2. Quick Links
These are a subset of contextual navigation and give access to the entire website. Usually, these links are connected to pages that are visited most frequently.
3. Footer Links
A standard feature of any website and redirects users to information not relevant to their shopping goals. These links include company details, careers page, FAQs, terms and conditions, contact information, social media links, and even redirects to corresponding international websites.
Utility navigation enables users to access areas of an eCommerce website that can assist them in their shopping process. Examples of utility navigation features include a search bar, shopping cart, linked logos, login and sign-up links, language/location selectors, customer support, etc.
To build an eCommerce website that provides an exceptional user experience, businesses can combine two or more of these website navigation structures.
How to Implement eCommerce Website Navigation
According to academic research, a proven and future-proof methodology to execute impeccable website navigation design includes the following steps.
- Collecting primary and secondary insight on on-screen behavior, i.e., understanding how users interact with and maneuver through your website. Here, it’s critical for e-retailers to put the customer at the heart of web design and to experiment, test, and learn to enhance user experience constantly.
- Conducting an audit of existing digital designs and comparing them with obtained behavioral insight. This can help enterprises identify gaps in user experience and incorporate fresh and optimized designs to deliver a superior shopping experience.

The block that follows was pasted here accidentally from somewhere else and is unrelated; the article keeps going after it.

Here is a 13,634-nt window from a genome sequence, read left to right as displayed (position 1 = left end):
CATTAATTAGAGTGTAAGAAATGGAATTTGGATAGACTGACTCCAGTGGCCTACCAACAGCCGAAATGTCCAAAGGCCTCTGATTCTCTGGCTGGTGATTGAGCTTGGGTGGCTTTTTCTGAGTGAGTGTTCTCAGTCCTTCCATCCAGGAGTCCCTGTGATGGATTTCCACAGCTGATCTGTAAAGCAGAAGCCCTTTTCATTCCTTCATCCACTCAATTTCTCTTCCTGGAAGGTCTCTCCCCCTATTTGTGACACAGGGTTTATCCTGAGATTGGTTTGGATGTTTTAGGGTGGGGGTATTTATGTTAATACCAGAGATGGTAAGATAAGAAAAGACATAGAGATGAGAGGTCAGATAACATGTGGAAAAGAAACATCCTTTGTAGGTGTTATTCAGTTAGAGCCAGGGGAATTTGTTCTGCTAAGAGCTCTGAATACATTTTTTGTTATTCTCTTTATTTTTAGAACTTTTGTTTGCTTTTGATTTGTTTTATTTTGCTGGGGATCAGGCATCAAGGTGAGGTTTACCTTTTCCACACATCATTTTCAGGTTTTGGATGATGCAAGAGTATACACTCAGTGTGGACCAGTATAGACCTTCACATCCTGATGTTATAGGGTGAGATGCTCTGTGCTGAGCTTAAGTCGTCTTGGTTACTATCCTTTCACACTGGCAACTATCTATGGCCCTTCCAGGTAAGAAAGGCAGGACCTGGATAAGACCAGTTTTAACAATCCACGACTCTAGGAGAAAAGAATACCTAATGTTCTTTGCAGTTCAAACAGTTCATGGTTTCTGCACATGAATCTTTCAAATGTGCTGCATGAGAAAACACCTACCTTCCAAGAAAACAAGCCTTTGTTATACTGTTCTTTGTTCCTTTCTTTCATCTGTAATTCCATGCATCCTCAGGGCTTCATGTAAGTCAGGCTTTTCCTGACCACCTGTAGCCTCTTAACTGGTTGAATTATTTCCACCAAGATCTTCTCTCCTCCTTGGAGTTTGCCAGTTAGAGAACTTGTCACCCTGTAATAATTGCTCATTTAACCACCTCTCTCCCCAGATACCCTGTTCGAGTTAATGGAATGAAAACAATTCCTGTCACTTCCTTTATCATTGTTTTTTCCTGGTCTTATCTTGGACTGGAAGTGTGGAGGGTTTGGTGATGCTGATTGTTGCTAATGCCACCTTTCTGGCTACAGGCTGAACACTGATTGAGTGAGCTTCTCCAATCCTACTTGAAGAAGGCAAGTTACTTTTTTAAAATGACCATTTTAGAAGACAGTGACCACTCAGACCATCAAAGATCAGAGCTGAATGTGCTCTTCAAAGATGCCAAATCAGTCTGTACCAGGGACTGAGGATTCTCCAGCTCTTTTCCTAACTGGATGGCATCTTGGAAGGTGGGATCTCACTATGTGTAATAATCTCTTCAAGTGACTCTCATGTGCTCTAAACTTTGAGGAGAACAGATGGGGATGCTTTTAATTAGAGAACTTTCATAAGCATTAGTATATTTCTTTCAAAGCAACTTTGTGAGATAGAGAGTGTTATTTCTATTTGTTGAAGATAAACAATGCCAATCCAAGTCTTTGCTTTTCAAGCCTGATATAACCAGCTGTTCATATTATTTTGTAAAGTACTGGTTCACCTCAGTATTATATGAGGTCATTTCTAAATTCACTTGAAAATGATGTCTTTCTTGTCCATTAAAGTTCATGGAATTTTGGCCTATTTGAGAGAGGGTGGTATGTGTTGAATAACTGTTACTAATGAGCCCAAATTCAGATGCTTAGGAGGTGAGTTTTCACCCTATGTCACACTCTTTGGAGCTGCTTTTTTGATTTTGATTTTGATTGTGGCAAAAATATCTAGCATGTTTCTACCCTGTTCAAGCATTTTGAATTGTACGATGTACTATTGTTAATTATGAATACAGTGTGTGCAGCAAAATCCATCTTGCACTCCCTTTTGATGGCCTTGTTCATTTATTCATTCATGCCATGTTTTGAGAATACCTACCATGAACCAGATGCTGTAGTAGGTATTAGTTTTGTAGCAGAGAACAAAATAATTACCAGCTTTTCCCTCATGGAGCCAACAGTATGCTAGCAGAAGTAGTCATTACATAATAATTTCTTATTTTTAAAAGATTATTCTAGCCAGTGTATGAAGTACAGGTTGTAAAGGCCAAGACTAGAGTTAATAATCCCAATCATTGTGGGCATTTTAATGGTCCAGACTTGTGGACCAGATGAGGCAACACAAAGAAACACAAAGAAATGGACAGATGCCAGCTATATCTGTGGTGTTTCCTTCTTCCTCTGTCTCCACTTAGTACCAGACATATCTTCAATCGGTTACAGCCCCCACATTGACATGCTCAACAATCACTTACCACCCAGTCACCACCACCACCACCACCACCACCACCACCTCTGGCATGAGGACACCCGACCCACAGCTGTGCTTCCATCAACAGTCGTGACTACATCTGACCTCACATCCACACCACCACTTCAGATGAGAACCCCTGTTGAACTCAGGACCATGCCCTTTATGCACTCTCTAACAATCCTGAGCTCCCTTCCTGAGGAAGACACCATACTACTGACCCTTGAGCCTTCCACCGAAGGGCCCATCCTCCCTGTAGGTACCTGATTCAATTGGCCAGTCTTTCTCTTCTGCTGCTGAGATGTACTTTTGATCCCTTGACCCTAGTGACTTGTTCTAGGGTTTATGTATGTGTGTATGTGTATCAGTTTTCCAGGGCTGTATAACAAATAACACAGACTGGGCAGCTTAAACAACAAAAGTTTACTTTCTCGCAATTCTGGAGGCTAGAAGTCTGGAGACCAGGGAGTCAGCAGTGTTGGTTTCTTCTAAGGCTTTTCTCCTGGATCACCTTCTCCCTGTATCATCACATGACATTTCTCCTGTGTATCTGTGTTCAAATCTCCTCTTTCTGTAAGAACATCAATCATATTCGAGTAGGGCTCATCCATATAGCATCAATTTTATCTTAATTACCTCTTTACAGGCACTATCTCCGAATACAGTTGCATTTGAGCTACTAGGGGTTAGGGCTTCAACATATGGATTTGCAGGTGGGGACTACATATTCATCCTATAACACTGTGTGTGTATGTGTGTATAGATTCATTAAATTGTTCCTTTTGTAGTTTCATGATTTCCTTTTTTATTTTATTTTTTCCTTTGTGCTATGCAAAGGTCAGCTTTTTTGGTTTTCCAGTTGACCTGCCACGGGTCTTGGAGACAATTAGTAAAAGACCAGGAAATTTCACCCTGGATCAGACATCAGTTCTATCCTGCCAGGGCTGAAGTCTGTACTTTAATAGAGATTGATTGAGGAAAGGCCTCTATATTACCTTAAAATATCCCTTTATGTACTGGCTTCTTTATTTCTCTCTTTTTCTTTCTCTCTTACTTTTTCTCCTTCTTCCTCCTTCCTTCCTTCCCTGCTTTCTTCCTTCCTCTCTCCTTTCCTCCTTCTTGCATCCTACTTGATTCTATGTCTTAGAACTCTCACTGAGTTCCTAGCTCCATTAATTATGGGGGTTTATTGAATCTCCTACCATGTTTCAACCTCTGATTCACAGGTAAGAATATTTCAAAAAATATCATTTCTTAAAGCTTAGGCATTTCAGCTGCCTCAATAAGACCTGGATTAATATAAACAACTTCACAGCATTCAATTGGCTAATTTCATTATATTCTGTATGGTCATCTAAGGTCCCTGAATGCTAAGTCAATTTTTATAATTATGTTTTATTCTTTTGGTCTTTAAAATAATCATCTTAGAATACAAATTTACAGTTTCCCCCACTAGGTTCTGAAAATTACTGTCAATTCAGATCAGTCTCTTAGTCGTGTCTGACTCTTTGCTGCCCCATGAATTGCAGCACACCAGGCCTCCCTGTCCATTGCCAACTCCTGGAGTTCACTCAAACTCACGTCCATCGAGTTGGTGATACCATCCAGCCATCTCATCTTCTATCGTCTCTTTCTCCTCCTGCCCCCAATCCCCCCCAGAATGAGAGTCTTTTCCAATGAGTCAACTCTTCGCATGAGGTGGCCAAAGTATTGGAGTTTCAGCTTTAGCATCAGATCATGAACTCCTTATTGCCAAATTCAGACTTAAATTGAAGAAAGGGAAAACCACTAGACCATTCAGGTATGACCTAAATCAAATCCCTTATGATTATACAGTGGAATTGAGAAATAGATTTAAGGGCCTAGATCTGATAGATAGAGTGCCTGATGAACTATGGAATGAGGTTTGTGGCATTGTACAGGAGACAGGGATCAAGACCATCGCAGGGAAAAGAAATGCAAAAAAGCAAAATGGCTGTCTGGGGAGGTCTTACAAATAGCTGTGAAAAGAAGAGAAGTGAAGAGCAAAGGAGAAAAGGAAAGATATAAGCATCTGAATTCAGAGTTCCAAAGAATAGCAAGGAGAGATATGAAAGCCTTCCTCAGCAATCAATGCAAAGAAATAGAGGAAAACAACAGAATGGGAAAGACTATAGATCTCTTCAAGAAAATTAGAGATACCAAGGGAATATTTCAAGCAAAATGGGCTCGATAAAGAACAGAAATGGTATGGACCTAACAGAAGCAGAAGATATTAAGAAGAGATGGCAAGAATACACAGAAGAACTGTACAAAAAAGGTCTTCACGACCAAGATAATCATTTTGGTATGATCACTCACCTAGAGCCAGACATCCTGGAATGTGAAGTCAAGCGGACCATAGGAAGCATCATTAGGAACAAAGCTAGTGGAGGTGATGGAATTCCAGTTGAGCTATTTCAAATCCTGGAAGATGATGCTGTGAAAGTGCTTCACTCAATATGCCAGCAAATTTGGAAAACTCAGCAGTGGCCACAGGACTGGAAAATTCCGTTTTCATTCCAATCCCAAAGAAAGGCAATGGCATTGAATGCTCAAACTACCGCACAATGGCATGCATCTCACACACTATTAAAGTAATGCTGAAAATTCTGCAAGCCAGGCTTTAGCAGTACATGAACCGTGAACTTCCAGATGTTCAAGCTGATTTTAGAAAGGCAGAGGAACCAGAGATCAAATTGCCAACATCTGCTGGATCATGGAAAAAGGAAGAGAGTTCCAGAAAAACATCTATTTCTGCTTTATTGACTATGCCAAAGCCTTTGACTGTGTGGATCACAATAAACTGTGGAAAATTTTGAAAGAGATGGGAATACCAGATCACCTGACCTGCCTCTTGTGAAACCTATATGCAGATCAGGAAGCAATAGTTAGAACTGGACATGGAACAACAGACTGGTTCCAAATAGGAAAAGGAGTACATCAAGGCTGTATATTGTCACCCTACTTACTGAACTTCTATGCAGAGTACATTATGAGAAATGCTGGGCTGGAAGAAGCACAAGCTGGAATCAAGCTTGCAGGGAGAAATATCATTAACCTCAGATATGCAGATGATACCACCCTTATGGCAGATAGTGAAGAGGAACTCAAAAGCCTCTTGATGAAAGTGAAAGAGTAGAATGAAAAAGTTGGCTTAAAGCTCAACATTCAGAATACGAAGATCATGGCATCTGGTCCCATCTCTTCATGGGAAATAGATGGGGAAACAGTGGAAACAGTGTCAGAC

- Testing new designs under control conditions to identify flaws and rectify them. Usually, this will be a part of the design team’s standard testing process.
- Deploying and scaling an optimal design across a host of digital journeys once the right website navigation structure has been identified.
Ecommerce Website Navigation Best Practices
Creating an effective navigation structure and flow for your ecommerce website doesn’t need you to reinvent the wheel—trial and error by e-retailers has brought to the forefront some best practices that are proven to elevate user experience and help businesses achieve their key performance indicators (KPIs).
Let’s explore 8 such best practices, gaining a logical understanding of why these tactics work.
1. Start with a site map
Unsure of where to begin creating a web navigation structure? An excellent place to start is with a sitemap of your website. A sitemap is an outline of all the pages on your website and a perfect blueprint for your sophisticated navigation-optimized web design. Sitemaps are also critical from an SEO standpoint.